Skip to main content

Sudan suspends work of Al Arabiya, Al Hadath and Sky News Arabia channels, state news agency says

1 min

Sudan on Tuesday suspended the work of Saudi state-owned broadcasters Al Arabiya, Al Hadath and UAE-owned Sky News Arabia channel "due to its lack of commitment to the required professionalism and transparency and failure to renew its licenses", Sudanese state news agency (SUNA) said.

The Sudanese Journalists Syndicate condemned the decision by the information ministry © Mena Today 

Sudan on Tuesday suspended the work of Saudi state-owned broadcasters Al Arabiya, Al Hadath and UAE-owned Sky News Arabia channel "due to its lack of commitment to the required professionalism and transparency and failure to renew its licenses", Sudanese state news agency (SUNA) said.

The Sudanese Journalists Syndicate condemned the decision by the information ministry, saying it was a clear violation of freedom of expression and freedom of the press.

"Closing satellite channels and restricting those working in the profession would silence the voice of the professional media, and would also open the door to the spread of rumors and hate speech," the syndicate said on Tuesday in a statement.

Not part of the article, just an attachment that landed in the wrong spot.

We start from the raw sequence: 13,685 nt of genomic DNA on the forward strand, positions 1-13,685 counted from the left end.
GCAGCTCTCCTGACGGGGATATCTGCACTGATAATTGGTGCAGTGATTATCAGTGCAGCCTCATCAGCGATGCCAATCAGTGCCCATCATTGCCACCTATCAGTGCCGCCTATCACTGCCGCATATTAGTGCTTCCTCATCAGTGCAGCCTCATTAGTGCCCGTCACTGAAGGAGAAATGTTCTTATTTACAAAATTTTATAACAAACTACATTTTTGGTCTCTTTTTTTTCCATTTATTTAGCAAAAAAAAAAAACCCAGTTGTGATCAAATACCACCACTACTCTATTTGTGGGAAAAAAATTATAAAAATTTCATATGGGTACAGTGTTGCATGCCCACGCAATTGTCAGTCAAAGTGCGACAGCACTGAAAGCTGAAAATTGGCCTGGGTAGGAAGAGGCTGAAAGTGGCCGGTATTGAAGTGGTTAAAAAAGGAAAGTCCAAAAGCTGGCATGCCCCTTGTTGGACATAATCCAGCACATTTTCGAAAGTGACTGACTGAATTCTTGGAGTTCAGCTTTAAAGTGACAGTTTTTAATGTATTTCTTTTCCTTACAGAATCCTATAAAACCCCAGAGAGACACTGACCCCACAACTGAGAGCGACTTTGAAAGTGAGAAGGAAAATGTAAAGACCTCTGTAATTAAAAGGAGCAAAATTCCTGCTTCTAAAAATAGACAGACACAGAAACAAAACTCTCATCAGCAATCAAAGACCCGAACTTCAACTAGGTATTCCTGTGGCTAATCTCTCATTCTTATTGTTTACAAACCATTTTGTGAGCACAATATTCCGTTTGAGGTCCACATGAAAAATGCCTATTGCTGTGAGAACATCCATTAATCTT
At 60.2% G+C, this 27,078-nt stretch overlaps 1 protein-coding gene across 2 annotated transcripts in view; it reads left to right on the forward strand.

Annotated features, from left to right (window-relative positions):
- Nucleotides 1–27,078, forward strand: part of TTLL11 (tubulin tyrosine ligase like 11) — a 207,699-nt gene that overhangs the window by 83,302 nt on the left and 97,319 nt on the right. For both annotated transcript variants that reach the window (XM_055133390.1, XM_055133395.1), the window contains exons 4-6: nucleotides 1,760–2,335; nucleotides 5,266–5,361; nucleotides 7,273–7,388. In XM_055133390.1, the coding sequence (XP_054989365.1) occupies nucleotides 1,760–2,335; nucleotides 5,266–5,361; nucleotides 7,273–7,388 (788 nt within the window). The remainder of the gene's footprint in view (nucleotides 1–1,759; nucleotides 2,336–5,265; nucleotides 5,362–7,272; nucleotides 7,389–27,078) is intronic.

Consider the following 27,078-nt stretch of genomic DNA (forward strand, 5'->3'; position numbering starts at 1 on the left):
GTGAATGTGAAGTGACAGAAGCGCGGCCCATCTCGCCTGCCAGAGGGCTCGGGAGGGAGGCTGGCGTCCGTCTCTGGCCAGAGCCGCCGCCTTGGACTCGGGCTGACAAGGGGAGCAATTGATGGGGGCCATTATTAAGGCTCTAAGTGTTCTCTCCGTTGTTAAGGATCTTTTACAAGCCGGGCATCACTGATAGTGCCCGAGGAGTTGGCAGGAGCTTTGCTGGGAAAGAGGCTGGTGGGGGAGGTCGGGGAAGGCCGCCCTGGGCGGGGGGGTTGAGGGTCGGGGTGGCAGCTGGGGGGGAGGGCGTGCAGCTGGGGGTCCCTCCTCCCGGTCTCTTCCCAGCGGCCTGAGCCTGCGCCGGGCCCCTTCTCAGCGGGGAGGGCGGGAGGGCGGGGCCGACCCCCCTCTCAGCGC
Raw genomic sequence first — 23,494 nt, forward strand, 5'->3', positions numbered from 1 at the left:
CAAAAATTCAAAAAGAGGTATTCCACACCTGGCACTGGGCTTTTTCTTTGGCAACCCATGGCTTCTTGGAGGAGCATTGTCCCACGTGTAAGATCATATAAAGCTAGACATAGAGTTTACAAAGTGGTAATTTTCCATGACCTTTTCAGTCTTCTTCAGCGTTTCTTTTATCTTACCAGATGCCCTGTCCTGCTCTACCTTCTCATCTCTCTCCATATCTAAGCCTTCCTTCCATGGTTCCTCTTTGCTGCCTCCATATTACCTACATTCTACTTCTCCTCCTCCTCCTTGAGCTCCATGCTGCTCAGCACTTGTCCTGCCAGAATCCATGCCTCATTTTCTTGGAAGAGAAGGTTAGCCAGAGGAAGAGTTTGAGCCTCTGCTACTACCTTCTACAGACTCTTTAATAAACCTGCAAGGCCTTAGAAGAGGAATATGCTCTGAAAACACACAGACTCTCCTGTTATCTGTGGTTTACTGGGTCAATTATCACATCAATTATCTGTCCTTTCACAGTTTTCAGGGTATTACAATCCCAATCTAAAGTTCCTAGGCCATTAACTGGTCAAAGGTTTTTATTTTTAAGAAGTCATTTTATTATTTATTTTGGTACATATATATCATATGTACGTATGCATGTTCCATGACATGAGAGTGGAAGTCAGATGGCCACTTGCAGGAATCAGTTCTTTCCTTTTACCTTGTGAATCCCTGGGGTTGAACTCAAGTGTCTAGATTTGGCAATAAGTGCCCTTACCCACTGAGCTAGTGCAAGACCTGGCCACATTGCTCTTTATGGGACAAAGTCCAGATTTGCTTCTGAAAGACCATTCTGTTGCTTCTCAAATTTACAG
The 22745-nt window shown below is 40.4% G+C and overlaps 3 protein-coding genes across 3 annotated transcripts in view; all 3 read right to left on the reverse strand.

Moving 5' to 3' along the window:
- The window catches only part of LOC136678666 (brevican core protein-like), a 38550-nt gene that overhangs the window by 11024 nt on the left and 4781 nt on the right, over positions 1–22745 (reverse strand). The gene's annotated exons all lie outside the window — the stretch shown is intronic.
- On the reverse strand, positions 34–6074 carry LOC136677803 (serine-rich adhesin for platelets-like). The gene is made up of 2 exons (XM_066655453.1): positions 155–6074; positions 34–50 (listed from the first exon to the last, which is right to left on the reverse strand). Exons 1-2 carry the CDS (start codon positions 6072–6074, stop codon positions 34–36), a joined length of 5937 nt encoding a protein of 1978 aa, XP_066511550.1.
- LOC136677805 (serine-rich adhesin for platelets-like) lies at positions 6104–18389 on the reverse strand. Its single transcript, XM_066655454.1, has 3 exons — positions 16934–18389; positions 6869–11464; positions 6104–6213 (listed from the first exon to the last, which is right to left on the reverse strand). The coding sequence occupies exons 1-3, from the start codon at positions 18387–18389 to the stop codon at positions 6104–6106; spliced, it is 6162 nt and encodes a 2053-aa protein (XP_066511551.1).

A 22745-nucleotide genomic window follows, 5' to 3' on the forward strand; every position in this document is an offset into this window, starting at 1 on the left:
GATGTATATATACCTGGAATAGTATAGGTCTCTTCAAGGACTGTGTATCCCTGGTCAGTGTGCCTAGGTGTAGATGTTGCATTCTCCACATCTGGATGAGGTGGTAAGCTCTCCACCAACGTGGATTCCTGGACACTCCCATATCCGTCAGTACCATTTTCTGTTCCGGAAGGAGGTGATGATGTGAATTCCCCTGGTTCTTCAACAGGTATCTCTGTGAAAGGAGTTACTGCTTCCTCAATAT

The decision comes as a continuation of intimidation tactics imposed on journalists who have been working under extreme conditions since war broke out last April, the statement added.

Al Hadath stated that it had not yet been notified of the decision to suspend the work of its channel and Al Arabiya in Sudan, in a post on X.

"We were surprised to hear of the decision to stop Al Hadath and Al Arabiya channel on state tv," it added in a another post on X.

The war in Sudan, which is approaching its first anniversary, erupted over disputes about the powers of the army and the paramilitary Rapid Support Forces (RSF) under an internationally backed plan for a political transition towards civilian rule and free elections.

Reporting by Yomna Ehab

Related

Sudan

Why is Sudan still at war a year on?

A conflict in Sudan that erupted a year ago has wreaked havoc across swathes of the country, unleashed waves of ethnic violence in Darfur, driven millions into extreme hunger and created the world's largest displacement crisis.

Subscribe to our newsletter

Mena banner 4

To make this website run properly and to improve your experience, we use cookies. For more detailed information, please check our Cookie Policy.

  • Necessary cookies enable core functionality. The website cannot function properly without these cookies, and can only be disabled by changing your browser preferences.